• Drum Property Group has purchased this 3-acre site in March 2017. It was earmarked for development by CEC in 2008.
  • The proposal is for a mixed-use development, with £50 being invested when all current tenants vacate the site in 2019.
  • ‘old and tired’ office space would be replaced with a new, more flexible, higher quality development.
  • Existing shops would be replicated; there would be a music venue (in place of an existing one that has decided to move away) and space for a range of creative arts; there would be affordable accommodation, managed by Places for People; there would be accommodation for postgraduate students, run by Edinburgh University; a bar and restaurant. There would be modern landscape and lighting safely connecting Leith Walk and Pilrig Park.
  • The design has evolved, in part thanks to community representations. The height of the development would correspond with existing surrounding buildings. The proposed design is for bold, creative, exciting (not bland, corporate) buildings, but retaining the existing sandstone frontages.
  • There would be small trader units, incorporating artwork created by the local community. This could involve children from local primary schools.
  • Drum continues to work with existing business tenants so that they can return when the development is complete. Formal offers, including subsidised rent levels, have been made to such tenants, whose leases will expire in 2019.
  • Drum believes that the proposals will enhance Leith Walk’s vibrancy: future-proofing and opening up what is now an inhospitable area at night; providing a better route for cyclists and pedestrians.
  • Drum wishes to finalise the design soon, so it can submit its planning application in June.

5.a Questions by LCCC Stead’s Place Taskforce

5.a.i Why are you referring to the development as Stead’s Place’, when Stead’s Place is shown to the south of your site (as shown on the 1817 Kirkwood map)?

This is merely an identifier.

5.a.ii What is Drum’s experience of successfully developing comparable sites?

Drum has 3 sites under construction in Glasgow. It has developed a site in Alloa, and House of Fraser in Aberdeen. There are always at least a couple of objections to planning applications, but the HoF one received around 24.

5.a.iii Given the site’s industrial history, has a contamination survey been carried out? Any results?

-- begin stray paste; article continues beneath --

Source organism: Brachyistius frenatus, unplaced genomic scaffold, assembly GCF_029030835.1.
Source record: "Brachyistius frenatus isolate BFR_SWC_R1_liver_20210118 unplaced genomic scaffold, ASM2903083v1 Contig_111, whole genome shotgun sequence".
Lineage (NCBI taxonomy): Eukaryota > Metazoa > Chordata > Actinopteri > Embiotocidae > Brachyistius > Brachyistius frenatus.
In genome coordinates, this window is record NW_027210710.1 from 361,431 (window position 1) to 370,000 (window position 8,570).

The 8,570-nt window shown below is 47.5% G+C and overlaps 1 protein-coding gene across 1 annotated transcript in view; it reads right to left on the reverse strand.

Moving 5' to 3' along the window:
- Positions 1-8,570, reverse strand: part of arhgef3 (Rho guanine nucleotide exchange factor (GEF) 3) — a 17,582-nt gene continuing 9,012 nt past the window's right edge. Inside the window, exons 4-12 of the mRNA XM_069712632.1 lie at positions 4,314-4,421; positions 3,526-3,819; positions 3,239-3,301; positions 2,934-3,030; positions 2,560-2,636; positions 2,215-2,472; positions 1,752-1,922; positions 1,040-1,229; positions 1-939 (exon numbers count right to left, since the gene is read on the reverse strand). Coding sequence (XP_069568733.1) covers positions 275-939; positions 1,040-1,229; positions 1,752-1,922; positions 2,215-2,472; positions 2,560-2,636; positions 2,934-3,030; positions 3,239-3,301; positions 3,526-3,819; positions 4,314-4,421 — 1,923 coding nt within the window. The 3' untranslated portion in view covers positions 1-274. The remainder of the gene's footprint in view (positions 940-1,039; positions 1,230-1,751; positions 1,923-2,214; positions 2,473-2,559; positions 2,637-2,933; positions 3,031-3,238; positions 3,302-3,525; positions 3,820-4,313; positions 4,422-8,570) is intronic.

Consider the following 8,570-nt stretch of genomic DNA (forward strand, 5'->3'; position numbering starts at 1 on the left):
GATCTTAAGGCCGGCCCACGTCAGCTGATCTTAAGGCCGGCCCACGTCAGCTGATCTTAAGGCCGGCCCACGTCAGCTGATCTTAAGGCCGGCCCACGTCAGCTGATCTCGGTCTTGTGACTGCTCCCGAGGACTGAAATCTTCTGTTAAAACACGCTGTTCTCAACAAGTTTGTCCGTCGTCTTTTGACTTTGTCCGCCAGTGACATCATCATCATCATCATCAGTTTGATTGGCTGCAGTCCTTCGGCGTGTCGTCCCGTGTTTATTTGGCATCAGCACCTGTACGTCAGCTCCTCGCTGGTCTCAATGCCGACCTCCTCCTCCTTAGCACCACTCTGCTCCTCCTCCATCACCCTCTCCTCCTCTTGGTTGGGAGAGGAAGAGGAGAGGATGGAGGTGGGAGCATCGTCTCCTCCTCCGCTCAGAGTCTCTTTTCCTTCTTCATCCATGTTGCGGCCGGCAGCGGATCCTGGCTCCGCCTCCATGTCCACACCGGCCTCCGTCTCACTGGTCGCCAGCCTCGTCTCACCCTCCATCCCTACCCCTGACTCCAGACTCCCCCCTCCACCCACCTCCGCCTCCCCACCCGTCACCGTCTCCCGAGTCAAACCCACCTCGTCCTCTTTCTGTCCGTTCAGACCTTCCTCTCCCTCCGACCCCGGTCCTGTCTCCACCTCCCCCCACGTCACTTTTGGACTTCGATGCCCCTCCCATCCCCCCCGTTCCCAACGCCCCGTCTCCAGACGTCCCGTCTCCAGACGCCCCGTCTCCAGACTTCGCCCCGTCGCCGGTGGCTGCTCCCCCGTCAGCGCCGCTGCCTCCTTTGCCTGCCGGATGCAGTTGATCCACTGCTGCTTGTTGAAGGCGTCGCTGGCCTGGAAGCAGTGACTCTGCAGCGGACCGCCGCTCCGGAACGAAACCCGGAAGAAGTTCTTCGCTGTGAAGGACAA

So far, desktop analysis has been undertaken, showing low risk of contamination. In-situ investigation is planned.

5.a.iv We are aware of potential heavy metals contamination on the old railway embankment. If these are also present on your site, how would you deal with it safely? How would this impact on the project timetable and budget?

Contamination would be mitigated by relevant experts. It is impossible to know how long this would take until the size of this currently hypothetical task is known. Findings will be made public via the CEC planning portal.

5.a.v The ground behind the sandstone building is substantially higher than land to the north (Jane Street) south (Stead’s Place) and west of the site which was acceptable when all these plots were used for industrial purposes. Do you think the warehouses behind the sandstone building sit on landfilled ground? How will you deal with the differences in level?

The landscape may have been changed to accommodate the railway. Buildings will be designed accordingly. If the ground is soft (the likelihood of this was pointed out by a resident), the developers do whatever is necessary to meet buildings standards. If piling turns out to be necessary, the developers will agree an environmental construction management plan with CEC to counteract potential noise issues. You will be aware of the Leith Conservation Area Character Appraisal and the Leith Town Centre Supplementary Guidance. How does your proposal meet the requirements of these policies? Where does it depart from the policies?

We feel it complies with the policies. The key characteristics in these documents are about other buildings. We are trying to improve the area, butting back something better and not detrimental to the conservation area. The features Drum proposes are part of relevant strategy, adding vitality and vibrancy. It all matches national and local policy. There will be open, public places in the development where people can sit and take leisure. Drum has made offers to existing tenants that will be 50% of rental costs in nearby new-builds. (Shrub Place is the relevant comparator – these are currently vacant.) Drum wishes to get local businesses into the building, to encourage local footfall and use of the development.